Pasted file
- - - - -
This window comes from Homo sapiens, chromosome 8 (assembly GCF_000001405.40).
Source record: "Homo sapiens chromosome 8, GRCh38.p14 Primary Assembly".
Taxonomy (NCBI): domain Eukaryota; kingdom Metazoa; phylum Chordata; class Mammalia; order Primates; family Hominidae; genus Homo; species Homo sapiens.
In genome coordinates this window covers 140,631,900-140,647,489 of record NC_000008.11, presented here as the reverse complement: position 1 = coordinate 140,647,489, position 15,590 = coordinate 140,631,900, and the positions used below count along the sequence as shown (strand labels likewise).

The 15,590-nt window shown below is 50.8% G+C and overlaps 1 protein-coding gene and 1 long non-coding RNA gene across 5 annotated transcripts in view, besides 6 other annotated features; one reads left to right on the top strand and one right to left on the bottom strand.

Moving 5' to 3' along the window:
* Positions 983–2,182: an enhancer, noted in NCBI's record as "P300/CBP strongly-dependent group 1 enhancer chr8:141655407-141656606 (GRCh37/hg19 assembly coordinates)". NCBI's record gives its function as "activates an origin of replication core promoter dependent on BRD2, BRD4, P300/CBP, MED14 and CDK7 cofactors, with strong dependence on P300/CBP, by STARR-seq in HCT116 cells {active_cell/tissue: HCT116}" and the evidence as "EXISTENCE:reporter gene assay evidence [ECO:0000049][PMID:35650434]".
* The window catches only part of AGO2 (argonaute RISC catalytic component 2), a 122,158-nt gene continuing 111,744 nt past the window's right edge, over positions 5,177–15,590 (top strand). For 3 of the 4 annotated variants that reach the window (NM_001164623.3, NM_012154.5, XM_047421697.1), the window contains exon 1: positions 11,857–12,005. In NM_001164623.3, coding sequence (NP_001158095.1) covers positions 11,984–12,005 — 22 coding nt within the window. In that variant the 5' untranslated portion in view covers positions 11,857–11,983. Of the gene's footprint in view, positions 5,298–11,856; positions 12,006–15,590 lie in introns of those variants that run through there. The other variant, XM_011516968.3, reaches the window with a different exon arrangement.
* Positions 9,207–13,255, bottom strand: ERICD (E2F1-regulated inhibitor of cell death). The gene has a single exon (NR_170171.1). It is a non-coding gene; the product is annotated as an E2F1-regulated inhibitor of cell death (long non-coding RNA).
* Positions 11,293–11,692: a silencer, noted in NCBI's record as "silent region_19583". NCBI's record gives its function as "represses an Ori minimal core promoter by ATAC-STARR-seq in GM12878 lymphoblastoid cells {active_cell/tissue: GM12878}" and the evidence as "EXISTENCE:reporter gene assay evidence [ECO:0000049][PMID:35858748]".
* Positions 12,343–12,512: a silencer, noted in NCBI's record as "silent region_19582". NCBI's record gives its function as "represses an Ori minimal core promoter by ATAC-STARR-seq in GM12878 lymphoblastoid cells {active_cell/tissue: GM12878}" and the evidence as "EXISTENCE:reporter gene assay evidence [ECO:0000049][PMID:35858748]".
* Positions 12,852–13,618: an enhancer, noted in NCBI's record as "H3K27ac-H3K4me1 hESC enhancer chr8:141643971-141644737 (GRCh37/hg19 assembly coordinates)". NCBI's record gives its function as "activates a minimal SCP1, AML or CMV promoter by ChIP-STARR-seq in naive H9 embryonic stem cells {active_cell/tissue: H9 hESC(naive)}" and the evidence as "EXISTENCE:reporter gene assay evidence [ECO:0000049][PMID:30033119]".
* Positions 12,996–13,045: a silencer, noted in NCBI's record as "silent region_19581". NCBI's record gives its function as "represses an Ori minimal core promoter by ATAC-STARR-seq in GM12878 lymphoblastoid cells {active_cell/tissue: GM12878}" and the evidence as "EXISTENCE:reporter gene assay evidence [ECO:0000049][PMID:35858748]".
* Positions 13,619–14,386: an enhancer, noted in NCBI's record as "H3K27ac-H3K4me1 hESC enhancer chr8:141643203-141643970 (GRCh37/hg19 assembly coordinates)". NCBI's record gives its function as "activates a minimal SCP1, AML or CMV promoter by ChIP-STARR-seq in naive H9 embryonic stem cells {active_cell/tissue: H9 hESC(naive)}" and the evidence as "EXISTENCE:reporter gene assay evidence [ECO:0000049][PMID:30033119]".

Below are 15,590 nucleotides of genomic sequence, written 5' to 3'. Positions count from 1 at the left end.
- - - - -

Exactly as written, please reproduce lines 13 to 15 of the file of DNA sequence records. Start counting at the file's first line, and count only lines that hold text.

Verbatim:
* Positions 12,996–13,045: a silencer, noted in NCBI's record as "silent region_19581". NCBI's record gives its function as "represses an Ori minimal core promoter by ATAC-STARR-seq in GM12878 lymphoblastoid cells {active_cell/tissue: GM12878}" and the evidence as "EXISTENCE:reporter gene assay evidence [ECO:0000049][PMID:35858748]".
* Positions 13,619–14,386: an enhancer, noted in NCBI's record as "H3K27ac-H3K4me1 hESC enhancer chr8:141643203-141643970 (GRCh37/hg19 assembly coordinates)". NCBI's record gives its function as "activates a minimal SCP1, AML or CMV promoter by ChIP-STARR-seq in naive H9 embryonic stem cells {active_cell/tissue: H9 hESC(naive)}" and the evidence as "EXISTENCE:reporter gene assay evidence [ECO:0000049][PMID:30033119]".

Below are 15,590 nucleotides of genomic sequence, written 5' to 3'. Positions count from 1 at the left end.